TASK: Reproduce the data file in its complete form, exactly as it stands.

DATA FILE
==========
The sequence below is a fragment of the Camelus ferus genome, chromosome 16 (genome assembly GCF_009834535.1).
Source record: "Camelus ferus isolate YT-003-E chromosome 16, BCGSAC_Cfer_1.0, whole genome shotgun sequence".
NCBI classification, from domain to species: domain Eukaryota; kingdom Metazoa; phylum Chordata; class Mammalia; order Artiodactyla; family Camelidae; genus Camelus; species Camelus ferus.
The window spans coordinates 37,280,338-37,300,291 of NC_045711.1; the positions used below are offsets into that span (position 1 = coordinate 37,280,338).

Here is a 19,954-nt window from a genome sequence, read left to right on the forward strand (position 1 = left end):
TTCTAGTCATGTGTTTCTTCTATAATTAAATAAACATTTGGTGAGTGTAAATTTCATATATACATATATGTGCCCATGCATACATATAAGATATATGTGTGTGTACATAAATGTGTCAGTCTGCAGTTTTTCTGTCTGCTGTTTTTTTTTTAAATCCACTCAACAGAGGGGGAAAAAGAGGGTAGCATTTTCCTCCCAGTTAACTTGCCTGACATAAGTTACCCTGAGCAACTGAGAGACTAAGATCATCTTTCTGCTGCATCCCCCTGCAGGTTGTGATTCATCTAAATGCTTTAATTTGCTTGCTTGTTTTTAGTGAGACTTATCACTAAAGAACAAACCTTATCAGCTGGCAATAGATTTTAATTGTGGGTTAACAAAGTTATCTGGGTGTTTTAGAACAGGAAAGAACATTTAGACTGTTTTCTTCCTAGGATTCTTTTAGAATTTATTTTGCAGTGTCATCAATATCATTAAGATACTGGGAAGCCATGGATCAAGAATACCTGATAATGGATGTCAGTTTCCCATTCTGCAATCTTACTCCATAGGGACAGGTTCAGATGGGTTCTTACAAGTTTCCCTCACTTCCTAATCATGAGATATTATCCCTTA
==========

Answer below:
The sequence below is a fragment of the Camelus ferus genome, chromosome 16 (genome assembly GCF_009834535.1).
Source record: "Camelus ferus isolate YT-003-E chromosome 16, BCGSAC_Cfer_1.0, whole genome shotgun sequence".
NCBI classification, from domain to species: domain Eukaryota; kingdom Metazoa; phylum Chordata; class Mammalia; order Artiodactyla; family Camelidae; genus Camelus; species Camelus ferus.
The window spans coordinates 37,280,338-37,300,291 of NC_045711.1; the positions used below are offsets into that span (position 1 = coordinate 37,280,338).

Here is a 19,954-nt window from a genome sequence, read left to right on the forward strand (position 1 = left end):
TTCTAGTCATGTGTTTCTTCTATAATTAAATAAACATTTGGTGAGTGTAAATTTCATATATACATATATGTGCCCATGCATACATATAAGATATATGTGTGTGTACATAAATGTGTCAGTCTGCAGTTTTTCTGTCTGCTGTTTTTTTTTTAAATCCACTCAACAGAGGGGGAAAAAGAGGGTAGCATTTTCCTCCCAGTTAACTTGCCTGACATAAGTTACCCTGAGCAACTGAGAGACTAAGATCATCTTTCTGCTGCATCCCCCTGCAGGTTGTGATTCATCTAAATGCTTTAATTTGCTTGCTTGTTTTTAGTGAGACTTATCACTAAAGAACAAACCTTATCAGCTGGCAATAGATTTTAATTGTGGGTTAACAAAGTTATCTGGGTGTTTTAGAACAGGAAAGAACATTTAGACTGTTTTCTTCCTAGGATTCTTTTAGAATTTATTTTGCAGTGTCATCAATATCATTAAGATACTGGGAAGCCATGGATCAAGAATACCTGATAATGGATGTCAGTTTCCCATTCTGCAATCTTACTCCATAGGGACAGGTTCAGATGGGTTCTTACAAGTTTCCCTCACTTCCTAATCATGAGATATTATCCCTTA